Last Monday was our local genealogical society's board meeting. As president, I've wanted to change our usual agenda to allow for more strategic planning and team building, and less humdrum reporting of the past. So, for this first meeting of the new year, I tried something different. Before we launched into officer and committee reports, I invited everyone to participate in a getting-to-know-you discussion with one question:
How did you first get started researching your genealogy?
While we certainly didn't need any formal introductions—most of our board members have served in one capacity or another for at least a few years—it was surprising to see how little we knew about what drew each of us to the core of our organization's raison d'être. It was time to get social and share.
One board member volunteered to go first. She had a simple answer. She started researching her family's history mainly because of her high school friend—someone who just happened to also be sitting at the table for this very meeting.
That moved the discussion to this second respondent, who shared how she had started researching, amidst comments of "I didn't know you two were friends since high school!"
A third board member also credited this second person, and mentioned his most recent research gems, among them the DNA match discovery of a half sister to one of his close relatives, complete with travels for the two families to meet up, after all those years.
The discussion moved to a fourth board member, who had started her research journey years before, following her marriage. She shared challenges of researching recent immigrants, which comments led to a fifth board member sharing her story of how she had traced her own immigrant ancestors by traveling to their country of origin.
That board member, in turn, has been a friend of mine since we both worked together at the same agency following college graduation—and yet, she hadn't even known that I was involved in the genealogical society until after she made her decision to join the group. We ended up joining the board as total newbies right after becoming part of the society—she as secretary, and I as newsletter editor.
She, as it turned out, had just started her genealogy journey right after retiring from the work world, while another board member had been involved in genealogy research ever since she lost her dad at a young age.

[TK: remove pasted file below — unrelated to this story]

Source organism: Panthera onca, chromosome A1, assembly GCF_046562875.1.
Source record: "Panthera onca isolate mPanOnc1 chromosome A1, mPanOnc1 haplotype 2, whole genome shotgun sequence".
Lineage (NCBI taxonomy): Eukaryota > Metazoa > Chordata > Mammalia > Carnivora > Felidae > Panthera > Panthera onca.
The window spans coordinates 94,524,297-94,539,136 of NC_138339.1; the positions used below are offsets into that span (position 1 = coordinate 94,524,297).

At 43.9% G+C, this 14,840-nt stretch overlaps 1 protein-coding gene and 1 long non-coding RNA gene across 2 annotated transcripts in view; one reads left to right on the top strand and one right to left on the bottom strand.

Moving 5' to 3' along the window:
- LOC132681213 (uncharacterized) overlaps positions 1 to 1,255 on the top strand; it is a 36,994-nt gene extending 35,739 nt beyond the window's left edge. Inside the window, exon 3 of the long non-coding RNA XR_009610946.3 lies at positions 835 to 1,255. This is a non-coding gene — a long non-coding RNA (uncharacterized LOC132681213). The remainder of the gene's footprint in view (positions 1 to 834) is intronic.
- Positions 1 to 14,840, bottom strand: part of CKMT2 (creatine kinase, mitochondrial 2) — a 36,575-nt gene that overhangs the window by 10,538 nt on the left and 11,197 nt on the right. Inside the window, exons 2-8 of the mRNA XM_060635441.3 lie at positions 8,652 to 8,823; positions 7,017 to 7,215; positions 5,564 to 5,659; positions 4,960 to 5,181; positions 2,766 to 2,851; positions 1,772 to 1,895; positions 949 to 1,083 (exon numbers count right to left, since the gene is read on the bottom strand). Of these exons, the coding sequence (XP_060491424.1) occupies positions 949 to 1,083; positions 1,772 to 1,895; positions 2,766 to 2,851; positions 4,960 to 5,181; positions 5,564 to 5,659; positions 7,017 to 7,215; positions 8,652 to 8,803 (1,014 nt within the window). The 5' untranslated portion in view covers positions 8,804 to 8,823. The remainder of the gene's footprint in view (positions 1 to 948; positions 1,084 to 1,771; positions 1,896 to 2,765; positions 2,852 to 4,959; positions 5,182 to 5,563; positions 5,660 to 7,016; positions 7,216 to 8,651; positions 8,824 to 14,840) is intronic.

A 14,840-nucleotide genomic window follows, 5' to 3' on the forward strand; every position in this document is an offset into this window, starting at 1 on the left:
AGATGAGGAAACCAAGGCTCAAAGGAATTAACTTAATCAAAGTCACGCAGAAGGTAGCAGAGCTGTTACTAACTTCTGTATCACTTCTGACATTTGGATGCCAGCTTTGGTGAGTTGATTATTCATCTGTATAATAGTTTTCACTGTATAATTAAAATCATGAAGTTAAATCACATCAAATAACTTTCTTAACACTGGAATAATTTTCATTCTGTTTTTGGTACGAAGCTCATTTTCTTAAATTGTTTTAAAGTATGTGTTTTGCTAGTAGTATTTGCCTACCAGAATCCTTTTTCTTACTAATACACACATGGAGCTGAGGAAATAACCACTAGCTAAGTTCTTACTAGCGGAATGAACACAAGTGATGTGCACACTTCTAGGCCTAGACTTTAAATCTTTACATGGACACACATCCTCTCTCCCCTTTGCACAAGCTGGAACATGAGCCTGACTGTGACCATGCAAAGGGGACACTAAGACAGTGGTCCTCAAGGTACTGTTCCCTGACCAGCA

The one thread tying most of the story together—as the details unfolded concerning each of our journeys—was the connections between each of us. Like a winding chain, one person knew another, who influenced another, who connected with the next person—something we hadn't realized before taking the time to ask how each of us got started.
Of course, the hope in this kind of simple, team-building exercise is to create space for each of us to get to know each other better—and thus, hopefully, begin working more closely and effectively together—but the exercise came with some unexpected benefits and surprises. While we soon moved on to the business items at hand, we emerged with a slightly different sense of who each of us are, individually, and possibly a clearer idea of what each of us brings to the table to benefit the greater whole of the board and the organization.
The one main take-away that surprised me, though, was the connection. I knew almost every board member's story, myself—mostly because I try to meet with each officer individually over coffee—but even I hadn't seen how important those unseen connections between us were. For someone who has spent nearly a lifetime sketching out the intricacies of pedigree charts, I was surprised I missed that. We may not be related to each other—no surprise cousin surname or DNA matches yet—but we are connected. Like Elizabeth Shown Mills' F.A.N. Club—of friends, associates, and neighbors—we are intertwined in each other's lives. We influence each other through our connections.
As board members of a local genealogical society, we need to be aware of that nearly-invisible dynamic. Bringing in new members to our fold may not be so much an effort of coaxing strangers to attend our meetings, or take our free-to-the-public workshops, as it may be that friends and friends-of-friends are influenced by the projects in which we take delight. People try new activities or go to new places more often because of someone they know, than simply because they saw a poster or heard a public service announcement. It's the interpersonal connection—no matter how slight—which draws them in.